Juba, South Sudan | AFP | The latest round of peace talks between South Sudan’s two rival leaders has failed to strike a deal on the vital issue of internal boundaries, mediators said on Friday.
Critics have accused President Salva Kiir of reorganising state boundaries to shore up his power and the issue has hobbled talks with rebel leader Riek Machar.
South Africa’s Deputy President David Mabuza, mediating the talks in South Sudan’s capital Juba, said the two men had agreed to a week-long arbitration process to help resolve the dispute.
The longtime rivals, whose fallout sparked a civil war in 2013, signed a peace agreement in 2018 but have missed two deadlines to form a power-sharing government.
They have held several rounds of discussions since November, when they were given 100 more days to form a unity government.
Mabuza said the talks had concluded without an agreement over states and boundaries.
“The number of states and their boundaries has been a sticking point between parties towards the formation of a transitional government of national unity,” the South African presidency said in a statement Friday.
“Given that this matter has not been settled, the parties have agreed on a seven day period for further consultation on the proposal of arbitration as a mechanism to break the impasse.”
Mabuza said mediators “are confident” Kiir and Machar would meet the new February 22 deadline to form a coalition, a key pillar of the September 2018 peace deal that largely brought a pause to years of fighting.
– Security issues –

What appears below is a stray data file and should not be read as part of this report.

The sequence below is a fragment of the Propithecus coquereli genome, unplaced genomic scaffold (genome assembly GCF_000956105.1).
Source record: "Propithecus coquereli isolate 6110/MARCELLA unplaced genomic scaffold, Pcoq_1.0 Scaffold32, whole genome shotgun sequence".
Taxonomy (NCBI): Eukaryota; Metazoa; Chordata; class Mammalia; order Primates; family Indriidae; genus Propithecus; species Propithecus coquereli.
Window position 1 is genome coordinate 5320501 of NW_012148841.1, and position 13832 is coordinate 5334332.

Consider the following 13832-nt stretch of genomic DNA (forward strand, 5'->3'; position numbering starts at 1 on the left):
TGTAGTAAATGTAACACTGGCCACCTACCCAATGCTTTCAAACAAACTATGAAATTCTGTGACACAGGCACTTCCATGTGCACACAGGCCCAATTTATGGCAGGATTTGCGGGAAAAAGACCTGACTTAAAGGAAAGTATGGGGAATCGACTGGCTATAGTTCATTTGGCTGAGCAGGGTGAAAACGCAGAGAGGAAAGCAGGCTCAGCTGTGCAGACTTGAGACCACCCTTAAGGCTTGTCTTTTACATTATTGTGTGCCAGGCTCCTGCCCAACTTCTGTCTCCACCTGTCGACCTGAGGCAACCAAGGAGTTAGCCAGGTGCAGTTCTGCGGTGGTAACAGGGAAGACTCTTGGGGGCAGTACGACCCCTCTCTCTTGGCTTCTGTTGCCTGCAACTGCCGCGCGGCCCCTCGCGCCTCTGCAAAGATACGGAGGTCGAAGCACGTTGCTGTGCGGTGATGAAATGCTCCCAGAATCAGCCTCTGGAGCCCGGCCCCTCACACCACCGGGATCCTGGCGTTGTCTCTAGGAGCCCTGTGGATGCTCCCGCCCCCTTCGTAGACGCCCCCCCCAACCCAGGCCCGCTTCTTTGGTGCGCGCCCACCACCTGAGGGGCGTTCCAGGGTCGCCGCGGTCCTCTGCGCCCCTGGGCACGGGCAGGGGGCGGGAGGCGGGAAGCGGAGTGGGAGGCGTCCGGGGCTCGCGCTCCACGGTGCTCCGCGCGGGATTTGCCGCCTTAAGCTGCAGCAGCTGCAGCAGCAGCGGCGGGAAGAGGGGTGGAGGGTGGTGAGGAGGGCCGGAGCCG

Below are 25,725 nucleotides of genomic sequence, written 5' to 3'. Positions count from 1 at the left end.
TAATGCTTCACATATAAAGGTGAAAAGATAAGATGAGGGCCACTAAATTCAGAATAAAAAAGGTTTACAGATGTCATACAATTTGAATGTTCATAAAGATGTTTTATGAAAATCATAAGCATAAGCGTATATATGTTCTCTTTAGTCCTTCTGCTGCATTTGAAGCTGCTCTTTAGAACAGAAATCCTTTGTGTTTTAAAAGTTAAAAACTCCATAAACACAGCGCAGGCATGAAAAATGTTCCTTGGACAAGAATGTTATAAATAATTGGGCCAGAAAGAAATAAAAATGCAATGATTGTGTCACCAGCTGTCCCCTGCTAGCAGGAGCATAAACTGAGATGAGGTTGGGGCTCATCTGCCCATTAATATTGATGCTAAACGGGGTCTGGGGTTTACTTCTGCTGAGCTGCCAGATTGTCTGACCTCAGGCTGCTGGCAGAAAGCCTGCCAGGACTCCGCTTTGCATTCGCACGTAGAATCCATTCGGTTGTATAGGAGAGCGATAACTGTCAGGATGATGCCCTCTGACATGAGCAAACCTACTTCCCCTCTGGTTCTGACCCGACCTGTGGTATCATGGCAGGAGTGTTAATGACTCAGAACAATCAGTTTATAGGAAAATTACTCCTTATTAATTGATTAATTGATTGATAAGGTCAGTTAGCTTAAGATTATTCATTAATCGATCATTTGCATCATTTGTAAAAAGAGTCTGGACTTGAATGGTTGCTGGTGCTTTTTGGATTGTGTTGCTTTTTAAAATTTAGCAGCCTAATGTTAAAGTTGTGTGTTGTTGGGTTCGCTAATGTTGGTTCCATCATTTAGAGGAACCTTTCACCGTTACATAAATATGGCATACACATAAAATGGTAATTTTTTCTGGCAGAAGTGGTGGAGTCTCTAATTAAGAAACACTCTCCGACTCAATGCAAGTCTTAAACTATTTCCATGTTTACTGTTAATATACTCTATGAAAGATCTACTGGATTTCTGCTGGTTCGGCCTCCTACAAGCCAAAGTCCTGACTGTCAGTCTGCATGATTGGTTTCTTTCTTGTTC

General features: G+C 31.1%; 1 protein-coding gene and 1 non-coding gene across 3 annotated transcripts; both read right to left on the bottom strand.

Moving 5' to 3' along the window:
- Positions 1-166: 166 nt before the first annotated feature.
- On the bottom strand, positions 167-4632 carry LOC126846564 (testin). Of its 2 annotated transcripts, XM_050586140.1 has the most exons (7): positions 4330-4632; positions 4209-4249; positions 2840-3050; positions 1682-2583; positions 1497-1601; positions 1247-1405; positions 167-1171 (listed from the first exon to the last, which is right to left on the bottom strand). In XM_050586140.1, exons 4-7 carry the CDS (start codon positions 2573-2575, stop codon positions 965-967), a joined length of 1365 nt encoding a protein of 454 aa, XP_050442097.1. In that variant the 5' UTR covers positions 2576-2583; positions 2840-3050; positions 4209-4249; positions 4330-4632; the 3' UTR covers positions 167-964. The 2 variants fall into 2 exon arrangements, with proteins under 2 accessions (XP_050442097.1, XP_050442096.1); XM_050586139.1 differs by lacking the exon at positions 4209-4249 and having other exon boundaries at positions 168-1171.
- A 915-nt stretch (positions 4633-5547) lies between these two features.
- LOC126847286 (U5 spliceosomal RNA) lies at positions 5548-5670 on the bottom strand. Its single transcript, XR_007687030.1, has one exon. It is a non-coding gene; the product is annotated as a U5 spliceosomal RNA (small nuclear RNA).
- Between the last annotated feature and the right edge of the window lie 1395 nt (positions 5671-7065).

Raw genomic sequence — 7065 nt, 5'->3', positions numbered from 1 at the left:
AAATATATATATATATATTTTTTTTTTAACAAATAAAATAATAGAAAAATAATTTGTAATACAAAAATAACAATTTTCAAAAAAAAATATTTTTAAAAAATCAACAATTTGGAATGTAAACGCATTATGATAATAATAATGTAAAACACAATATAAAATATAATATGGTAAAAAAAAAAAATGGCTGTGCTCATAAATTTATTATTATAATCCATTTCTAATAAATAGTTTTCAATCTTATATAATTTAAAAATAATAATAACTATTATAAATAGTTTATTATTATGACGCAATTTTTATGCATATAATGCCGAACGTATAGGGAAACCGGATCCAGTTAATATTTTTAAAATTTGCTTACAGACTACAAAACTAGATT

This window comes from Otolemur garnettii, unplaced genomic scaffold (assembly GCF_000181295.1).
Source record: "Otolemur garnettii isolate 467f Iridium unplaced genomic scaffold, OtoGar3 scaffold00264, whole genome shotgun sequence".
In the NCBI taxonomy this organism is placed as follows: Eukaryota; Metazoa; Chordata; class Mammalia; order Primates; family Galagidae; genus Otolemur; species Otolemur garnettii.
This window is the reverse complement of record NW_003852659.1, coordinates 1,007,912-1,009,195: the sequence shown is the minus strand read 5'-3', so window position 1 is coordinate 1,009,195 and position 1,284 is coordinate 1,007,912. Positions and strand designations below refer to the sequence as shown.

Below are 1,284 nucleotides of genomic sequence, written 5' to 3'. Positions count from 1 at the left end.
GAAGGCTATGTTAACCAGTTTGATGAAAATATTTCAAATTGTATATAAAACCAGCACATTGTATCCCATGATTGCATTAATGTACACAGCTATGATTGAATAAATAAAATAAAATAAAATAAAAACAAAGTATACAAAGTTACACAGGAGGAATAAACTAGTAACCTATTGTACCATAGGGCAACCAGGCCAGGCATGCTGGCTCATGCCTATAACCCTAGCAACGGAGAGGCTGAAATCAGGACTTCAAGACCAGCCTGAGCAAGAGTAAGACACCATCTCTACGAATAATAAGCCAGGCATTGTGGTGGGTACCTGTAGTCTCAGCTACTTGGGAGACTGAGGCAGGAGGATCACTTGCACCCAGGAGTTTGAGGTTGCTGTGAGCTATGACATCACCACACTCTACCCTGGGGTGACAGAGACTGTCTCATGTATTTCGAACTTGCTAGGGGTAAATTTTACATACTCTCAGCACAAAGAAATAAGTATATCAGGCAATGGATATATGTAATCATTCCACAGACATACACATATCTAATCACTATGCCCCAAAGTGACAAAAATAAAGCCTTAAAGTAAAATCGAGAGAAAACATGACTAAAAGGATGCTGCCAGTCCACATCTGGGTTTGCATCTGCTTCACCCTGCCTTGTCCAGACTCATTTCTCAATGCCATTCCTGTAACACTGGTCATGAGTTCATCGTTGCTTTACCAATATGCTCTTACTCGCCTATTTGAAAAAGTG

But Machar’s SPLA-IO party said Friday it would not enter a power-sharing arrangement until the outstanding matter of states was resolved.
“We didn’t agree to form the government and then discuss the number of states. What we said is that we should form the government after we solve the issues of number of states and their boundaries,” Manawa Peter Gatkuoth, a spokesman for the SPLA-IO, told AFP.
When it won independence in 2011, South Sudan was divided into 10 states but it has since been subdivided into 32, in what many critics see as gerrymandering of traditional boundaries by Kiir to bolster his power.
Machar is insisting on a return to the original 10 states, or 21 states as based on colonial boundaries.
A technical commission set up under the peace agreement to find a compromise, failed to do so and said only a political agreement would lead to progress.
War broke out in South Sudan in December 2013 after a dispute between Kiir and Machar sparked ethnic clashes and brutal violence, leaving almost 400,000 dead.
Another sticking point has been security issues, such as training and uniting rebel and government troops into a single army and assuring Machar’s safety in Juba.